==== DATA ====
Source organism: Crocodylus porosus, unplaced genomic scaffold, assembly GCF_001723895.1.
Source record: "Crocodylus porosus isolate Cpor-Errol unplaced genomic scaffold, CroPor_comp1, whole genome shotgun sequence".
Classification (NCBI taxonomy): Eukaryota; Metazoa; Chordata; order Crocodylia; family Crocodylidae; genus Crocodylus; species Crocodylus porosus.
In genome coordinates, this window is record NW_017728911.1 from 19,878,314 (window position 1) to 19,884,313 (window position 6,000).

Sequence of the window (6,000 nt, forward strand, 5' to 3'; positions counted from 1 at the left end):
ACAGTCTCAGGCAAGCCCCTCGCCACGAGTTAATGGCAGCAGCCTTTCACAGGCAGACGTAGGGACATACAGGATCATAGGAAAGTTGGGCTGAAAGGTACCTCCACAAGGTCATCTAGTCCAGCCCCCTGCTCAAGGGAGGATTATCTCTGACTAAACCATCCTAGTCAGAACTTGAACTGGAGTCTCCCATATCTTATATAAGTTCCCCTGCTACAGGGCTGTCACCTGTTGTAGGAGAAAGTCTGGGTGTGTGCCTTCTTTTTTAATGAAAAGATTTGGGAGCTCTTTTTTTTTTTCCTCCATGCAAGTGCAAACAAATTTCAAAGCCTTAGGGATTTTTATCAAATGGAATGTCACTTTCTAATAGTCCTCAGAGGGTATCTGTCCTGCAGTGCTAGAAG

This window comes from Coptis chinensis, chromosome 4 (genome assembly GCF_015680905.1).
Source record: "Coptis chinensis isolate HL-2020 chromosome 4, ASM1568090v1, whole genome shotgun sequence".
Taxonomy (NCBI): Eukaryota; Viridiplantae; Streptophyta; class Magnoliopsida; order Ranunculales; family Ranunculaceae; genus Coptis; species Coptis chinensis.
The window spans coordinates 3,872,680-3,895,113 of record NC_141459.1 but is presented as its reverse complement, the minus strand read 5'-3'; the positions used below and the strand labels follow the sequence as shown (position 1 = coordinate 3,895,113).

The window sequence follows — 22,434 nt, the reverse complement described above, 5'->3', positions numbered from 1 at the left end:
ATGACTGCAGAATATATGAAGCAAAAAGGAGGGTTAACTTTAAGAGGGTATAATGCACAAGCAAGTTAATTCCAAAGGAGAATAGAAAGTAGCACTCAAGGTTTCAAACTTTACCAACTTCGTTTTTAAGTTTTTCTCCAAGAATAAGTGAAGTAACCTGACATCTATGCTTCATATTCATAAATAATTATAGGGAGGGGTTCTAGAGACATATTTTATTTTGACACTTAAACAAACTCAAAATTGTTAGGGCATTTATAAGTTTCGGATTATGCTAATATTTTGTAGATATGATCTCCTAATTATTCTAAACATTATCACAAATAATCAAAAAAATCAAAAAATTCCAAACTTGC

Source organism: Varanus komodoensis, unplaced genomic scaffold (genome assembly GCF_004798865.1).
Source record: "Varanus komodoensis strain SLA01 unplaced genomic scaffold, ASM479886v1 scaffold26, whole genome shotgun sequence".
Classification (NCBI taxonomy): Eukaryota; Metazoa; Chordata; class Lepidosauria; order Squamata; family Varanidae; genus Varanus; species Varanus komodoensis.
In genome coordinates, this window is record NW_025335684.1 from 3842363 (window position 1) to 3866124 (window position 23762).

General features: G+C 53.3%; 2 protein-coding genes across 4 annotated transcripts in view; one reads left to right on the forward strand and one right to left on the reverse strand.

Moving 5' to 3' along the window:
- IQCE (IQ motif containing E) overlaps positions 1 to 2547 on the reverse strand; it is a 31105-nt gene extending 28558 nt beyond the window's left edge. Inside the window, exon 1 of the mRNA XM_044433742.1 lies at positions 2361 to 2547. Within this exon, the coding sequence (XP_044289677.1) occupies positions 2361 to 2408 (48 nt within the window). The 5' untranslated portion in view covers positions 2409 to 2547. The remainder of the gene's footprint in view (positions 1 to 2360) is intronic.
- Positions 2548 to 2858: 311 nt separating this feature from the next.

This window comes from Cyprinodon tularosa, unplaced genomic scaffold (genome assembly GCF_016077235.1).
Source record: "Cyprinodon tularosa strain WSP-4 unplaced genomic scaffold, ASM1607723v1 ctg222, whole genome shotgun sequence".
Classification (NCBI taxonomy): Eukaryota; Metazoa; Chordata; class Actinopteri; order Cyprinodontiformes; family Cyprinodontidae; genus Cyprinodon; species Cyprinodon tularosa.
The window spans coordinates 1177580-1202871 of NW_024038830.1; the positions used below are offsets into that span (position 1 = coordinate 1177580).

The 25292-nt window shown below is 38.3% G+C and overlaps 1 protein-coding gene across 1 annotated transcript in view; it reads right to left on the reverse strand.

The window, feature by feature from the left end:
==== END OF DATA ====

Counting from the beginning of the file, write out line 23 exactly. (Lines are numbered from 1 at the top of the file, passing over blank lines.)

Classification (NCBI taxonomy): Eukaryota; Metazoa; Chordata; class Actinopteri; order Cyprinodontiformes; family Cyprinodontidae; genus Cyprinodon; species Cyprinodon tularosa.